I've arranged some press briefings for a visiting executive and I'm asked to supply the following: who each journalist writes for, copies of their last three published articles, a list of their hot topics, bugbears and some personal notes (favourite food, sports etc).
The exercise requires you to imagine finding this out without the internet (it barely functioned back then). It wasn't easy.
Today, PR people can read journalists online (publications and blogs), follow them on twitter and friend them on Facebook. This makes the task so much easier – except that the media landscape is much larger and more fluid than in the past. Who's a journalist? What's a publication?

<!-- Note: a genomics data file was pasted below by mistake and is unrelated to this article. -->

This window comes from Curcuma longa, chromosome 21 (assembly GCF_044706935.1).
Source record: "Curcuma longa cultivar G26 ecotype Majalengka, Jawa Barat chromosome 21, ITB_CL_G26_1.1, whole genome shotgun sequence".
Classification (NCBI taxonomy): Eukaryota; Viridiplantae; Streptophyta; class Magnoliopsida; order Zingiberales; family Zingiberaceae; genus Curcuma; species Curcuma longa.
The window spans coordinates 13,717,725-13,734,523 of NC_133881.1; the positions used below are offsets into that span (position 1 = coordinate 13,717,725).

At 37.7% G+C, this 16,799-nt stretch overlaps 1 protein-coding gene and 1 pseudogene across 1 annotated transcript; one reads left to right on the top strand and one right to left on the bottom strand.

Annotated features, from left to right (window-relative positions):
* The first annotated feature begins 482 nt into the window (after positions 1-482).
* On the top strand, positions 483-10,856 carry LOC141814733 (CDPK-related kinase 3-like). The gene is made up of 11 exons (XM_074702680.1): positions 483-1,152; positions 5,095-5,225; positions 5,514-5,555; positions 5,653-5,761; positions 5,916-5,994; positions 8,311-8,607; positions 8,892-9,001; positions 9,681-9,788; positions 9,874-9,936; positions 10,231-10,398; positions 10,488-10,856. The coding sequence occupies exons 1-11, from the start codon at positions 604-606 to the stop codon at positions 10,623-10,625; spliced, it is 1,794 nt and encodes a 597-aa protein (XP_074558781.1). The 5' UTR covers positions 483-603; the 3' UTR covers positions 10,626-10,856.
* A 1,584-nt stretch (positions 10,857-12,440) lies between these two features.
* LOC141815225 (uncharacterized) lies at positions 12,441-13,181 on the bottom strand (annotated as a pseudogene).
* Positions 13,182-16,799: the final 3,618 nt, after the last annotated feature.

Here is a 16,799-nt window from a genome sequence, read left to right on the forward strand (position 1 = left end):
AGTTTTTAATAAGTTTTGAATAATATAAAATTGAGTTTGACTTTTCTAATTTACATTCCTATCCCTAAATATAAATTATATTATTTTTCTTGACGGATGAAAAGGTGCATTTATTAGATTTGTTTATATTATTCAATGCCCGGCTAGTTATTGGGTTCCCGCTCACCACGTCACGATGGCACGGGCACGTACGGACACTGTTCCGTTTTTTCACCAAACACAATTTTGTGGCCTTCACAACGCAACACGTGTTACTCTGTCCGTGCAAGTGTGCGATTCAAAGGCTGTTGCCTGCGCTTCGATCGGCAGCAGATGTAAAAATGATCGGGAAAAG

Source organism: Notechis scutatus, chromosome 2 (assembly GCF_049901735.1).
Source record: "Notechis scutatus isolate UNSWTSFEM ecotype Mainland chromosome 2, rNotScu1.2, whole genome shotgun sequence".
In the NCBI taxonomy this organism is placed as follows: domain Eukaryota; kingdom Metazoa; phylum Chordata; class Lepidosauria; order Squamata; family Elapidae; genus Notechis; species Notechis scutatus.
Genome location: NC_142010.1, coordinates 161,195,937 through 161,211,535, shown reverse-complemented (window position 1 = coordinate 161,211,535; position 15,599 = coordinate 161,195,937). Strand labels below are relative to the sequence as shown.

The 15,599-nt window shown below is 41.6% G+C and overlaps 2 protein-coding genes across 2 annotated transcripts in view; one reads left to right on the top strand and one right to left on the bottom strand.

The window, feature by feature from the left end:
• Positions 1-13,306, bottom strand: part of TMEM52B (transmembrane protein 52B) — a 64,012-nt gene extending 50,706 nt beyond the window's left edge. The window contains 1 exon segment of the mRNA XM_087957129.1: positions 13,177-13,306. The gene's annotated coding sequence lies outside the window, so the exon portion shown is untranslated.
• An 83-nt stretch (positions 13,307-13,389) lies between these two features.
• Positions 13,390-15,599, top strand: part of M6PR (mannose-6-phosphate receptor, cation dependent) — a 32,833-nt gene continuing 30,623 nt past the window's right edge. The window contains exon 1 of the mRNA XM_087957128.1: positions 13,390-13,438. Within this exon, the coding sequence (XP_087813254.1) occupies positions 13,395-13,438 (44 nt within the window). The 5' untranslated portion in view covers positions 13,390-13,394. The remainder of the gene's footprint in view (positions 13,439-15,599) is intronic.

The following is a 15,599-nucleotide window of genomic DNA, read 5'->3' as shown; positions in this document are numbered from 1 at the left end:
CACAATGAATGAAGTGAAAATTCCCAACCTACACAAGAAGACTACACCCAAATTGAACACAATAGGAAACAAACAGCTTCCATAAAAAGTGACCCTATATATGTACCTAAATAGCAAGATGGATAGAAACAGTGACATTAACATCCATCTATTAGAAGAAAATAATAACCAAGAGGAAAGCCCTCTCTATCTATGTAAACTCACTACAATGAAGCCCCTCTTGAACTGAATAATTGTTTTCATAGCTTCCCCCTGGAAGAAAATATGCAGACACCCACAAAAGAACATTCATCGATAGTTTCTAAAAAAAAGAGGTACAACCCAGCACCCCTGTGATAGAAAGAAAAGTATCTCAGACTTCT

So you can do it yourself, or you can be grateful that someone else has pulled together much of the data. Take a look at the Media Standards Trust's Journalisted site. Once you struggle past the poor search facility, it's a mine of information including social media features such as a tag cloud of frequently mentioned terms.
Just one concern. Did the difficulty of media relations in the dark ages make us more respectful of and knowledgeable about the media? Because now that it's so easy, why is there so much bad media relations?